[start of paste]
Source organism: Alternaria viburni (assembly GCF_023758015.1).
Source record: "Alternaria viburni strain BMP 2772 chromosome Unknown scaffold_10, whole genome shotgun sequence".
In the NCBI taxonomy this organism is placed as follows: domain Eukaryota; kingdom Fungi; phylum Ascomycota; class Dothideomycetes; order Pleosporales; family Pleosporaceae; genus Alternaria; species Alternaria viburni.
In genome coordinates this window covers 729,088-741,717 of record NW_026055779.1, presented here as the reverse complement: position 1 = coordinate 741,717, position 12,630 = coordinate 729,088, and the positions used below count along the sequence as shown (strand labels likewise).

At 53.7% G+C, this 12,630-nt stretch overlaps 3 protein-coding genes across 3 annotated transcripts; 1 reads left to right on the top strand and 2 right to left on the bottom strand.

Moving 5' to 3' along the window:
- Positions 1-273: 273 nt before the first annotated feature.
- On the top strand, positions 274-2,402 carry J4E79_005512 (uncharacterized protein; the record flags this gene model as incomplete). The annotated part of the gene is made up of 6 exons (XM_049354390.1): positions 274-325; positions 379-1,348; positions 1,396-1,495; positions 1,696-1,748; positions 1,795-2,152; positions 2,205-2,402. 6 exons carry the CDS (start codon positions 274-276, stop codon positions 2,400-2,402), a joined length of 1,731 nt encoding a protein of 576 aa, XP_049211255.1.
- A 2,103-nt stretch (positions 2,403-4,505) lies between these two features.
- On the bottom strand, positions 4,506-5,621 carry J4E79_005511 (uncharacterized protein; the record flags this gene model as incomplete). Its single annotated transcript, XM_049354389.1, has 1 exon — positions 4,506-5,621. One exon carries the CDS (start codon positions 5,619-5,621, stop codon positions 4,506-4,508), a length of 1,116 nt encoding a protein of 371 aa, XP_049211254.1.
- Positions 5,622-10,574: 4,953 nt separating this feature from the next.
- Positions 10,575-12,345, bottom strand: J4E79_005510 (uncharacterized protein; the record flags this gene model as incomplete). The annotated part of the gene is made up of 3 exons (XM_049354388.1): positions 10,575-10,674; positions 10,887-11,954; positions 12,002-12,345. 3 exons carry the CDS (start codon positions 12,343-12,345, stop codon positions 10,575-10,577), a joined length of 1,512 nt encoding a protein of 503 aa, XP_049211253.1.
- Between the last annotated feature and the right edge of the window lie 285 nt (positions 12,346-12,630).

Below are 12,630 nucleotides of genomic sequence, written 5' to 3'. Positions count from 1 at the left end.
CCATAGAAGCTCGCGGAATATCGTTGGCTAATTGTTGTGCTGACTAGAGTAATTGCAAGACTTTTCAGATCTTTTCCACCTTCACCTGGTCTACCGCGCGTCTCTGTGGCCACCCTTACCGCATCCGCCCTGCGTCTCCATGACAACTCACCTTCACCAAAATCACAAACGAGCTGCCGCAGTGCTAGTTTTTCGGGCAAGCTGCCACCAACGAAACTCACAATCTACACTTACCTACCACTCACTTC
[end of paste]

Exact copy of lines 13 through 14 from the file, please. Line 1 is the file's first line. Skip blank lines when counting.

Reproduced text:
- Between the last annotated feature and the right edge of the window lie 285 nt (positions 12,346-12,630).

Below are 12,630 nucleotides of genomic sequence, written 5' to 3'. Positions count from 1 at the left end.